Mount Yale in October
Summit of Mt Yale in October, on the last day of fall-like weather

After climbing Mount Massive the day before, I continued with my 14er mania with a climb of Mt Yale in October. I had pretty good weather for Greys/Torreys and the DeCaLiBron Loop. I had clouds and a tiny dusting of snow the day before. Mt Yale would be my last 14er of this trip given the weather quickly transitioning to early winter. Hence, I did the standard route, Southwest Slopes to the summit. It was overall straightforward but wanted to post my trip report and notes for other late-season hikers.

Trailhead and Overview

This is one of the easiest trailheads of all 14ers to get to. Denny Creek is right off County Road 306 on the way to Cottonwood Pass. Its a paved road and Denny Creek is often open through the winter. Hence, Mt Yale is one of the more accessible late/early season climbs or winter options. The parking lot is huge and has a pit toilet available. There was no fee for parking or entering the wilderness.

The hike itself is a mostly Class I with Class II in the last 400' below the summit. Its generally easy in the realm of 14er hikes. The route I took is known as the Southwest Slopes Route. Its an out-and-back 9.5 mile hike with 4,300' of gain. Experienced hikers do it in about 1/2 - 3/4ths of a day. New 14er hikers should expect a whole day. Here's my map

Mount Yale in October Trip Report

There were patches of snow on the ground at Denny Creek Trailhead, at 9,900' of altitude. The first 1.3 miles of hiking was a pleasant forest walk with about 800' of gain. The trail reaches its only junction with the Hartenstein Lake Trail going off to the left. I took the obvious right and continued up Mount Yale.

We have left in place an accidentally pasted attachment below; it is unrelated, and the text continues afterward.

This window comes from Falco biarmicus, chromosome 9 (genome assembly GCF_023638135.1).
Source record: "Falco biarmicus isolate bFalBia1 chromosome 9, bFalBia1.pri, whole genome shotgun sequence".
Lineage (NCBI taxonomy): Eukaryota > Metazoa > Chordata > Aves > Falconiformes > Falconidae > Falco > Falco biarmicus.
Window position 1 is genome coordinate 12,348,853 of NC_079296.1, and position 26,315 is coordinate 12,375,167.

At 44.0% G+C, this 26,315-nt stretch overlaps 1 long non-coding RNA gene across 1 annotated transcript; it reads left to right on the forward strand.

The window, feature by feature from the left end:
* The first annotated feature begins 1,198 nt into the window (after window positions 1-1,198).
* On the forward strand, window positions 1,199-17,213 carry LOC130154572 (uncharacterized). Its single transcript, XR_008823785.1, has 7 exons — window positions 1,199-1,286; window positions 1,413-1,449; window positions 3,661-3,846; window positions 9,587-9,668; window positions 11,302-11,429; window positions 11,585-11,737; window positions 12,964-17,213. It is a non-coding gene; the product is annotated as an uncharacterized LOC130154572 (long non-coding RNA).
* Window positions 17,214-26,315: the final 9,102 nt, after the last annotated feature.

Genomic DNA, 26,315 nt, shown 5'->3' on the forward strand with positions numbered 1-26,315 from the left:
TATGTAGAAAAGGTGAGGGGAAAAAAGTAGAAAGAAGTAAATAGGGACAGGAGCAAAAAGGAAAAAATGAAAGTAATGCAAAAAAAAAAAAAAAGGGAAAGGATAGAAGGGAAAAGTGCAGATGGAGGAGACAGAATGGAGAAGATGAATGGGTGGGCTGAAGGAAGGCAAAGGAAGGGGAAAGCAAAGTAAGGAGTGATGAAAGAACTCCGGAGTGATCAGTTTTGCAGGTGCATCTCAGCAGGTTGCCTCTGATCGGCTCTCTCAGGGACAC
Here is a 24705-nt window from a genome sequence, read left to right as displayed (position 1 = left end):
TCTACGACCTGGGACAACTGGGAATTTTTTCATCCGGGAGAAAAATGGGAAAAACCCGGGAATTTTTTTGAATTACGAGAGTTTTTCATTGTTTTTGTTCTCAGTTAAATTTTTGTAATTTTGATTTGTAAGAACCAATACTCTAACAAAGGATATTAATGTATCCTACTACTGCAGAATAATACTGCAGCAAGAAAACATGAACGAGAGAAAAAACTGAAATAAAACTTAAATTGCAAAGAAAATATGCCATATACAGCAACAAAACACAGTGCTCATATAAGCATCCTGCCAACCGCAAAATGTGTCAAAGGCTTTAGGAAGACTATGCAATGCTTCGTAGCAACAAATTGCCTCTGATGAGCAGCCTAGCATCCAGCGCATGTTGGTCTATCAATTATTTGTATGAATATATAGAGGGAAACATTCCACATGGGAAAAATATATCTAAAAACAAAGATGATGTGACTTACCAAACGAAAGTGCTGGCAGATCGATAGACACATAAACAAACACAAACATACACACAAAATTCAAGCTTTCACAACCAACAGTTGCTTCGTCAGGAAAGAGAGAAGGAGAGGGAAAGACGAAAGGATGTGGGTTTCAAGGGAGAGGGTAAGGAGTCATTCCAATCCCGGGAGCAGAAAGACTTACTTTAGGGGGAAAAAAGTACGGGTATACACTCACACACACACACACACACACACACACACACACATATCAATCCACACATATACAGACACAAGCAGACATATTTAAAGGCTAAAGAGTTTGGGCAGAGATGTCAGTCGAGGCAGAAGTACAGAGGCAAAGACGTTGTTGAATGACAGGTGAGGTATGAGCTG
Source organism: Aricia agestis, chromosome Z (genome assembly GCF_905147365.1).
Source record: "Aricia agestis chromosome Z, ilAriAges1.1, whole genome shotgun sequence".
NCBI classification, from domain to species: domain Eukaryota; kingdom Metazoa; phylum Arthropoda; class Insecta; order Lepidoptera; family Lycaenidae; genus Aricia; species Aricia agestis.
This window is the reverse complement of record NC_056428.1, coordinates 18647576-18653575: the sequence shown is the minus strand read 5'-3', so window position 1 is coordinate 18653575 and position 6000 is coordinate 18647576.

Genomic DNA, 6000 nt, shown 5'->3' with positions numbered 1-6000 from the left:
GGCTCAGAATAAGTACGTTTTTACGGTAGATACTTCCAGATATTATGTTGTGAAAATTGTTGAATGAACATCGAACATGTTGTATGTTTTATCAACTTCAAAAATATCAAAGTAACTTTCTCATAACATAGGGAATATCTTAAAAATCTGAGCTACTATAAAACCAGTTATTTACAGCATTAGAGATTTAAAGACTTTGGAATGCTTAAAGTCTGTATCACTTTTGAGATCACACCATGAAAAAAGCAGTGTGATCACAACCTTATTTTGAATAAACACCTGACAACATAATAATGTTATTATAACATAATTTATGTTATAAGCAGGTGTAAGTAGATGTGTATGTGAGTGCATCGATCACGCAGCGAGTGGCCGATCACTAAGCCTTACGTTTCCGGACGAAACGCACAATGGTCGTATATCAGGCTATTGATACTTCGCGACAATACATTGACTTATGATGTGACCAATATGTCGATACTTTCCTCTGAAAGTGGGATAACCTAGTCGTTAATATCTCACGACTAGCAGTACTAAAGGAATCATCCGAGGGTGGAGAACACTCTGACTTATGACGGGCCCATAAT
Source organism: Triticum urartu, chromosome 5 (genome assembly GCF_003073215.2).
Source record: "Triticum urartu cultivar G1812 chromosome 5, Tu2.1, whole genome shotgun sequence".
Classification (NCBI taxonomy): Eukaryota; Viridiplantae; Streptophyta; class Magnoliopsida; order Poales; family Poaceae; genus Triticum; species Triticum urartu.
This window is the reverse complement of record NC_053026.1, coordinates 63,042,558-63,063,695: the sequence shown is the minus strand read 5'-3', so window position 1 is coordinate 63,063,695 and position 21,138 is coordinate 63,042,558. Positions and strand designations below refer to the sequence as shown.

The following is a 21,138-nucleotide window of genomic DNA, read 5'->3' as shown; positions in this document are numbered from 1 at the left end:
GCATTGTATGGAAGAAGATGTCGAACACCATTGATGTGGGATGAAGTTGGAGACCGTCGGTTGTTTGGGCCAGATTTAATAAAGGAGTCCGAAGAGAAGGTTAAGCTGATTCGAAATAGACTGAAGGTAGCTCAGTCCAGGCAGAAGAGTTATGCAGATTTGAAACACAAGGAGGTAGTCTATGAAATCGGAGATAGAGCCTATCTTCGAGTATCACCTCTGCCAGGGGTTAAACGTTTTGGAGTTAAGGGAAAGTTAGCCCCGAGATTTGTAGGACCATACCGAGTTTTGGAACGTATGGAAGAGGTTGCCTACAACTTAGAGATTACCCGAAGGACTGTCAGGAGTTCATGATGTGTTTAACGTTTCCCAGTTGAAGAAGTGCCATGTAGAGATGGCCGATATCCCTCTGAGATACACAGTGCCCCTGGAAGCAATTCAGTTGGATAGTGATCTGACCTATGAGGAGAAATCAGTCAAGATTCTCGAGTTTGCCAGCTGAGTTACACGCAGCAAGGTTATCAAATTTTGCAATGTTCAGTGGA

The next 2.9 miles and 1,400' of gain from the junction to tree line were increasingly steep. The trail mostly follows the creek until taking a large bend away from the summit before resuming its generally northeastern course. Brief bursts of snow punctuated this section. Past 12,200' (3.2 miles from trailhead), the landscape was completely treeless

Mount Yale
Mt Yale Wilderness
Aspens in the fall
Aspens, just past peak fall foliage
Mount Yale in October
Just above treeline at 12,200'
Mount Yale Wilderness
Well above treeline
Mount Yale in October
The summit of Mount Yale in October, looming over the trail

For the next 1.4 miles between treeline and ridgeline, the trail was relentlessly steep. Thankfully there were some pretty epic views of the southern Collegiates. Snow was on and off but I never felt the need for traction. Eventually I gained the ridgeline, slightly below 14,000' and 4.6 miles from the trailhead.

The final 200' to the summit took much longer than expected. The ridgeline has lots of minor bumps and false summits along the way. Occasionally I followed a few cairns here and there. In general, I kept just to the south of the ridgeline and eventually made the summit.

Once on top, I took a few minutes to take in the views. Threatening weather and distant snow squalls made for a very short celebration. I began descending, following the trail more easily back down the ridgeline. I descended back to treeline as quickly as possible, getting down just before some thundersnow.

Mount Yale in October
Mount Yale Ridgeline
Mount Yale Summit
Mount Yale summit views

I made it back to the trailhead in about 7 hours with plenty of daylight left to spare. Overall this was a fantastic hike and I'd like to try it in the winter. The next day I tried in vain to hike Mt Antero but by that time there was full on winter weather, preventing me from doing a 10th 14er on this trip. Instead I headed out to Utah to see the eclipse.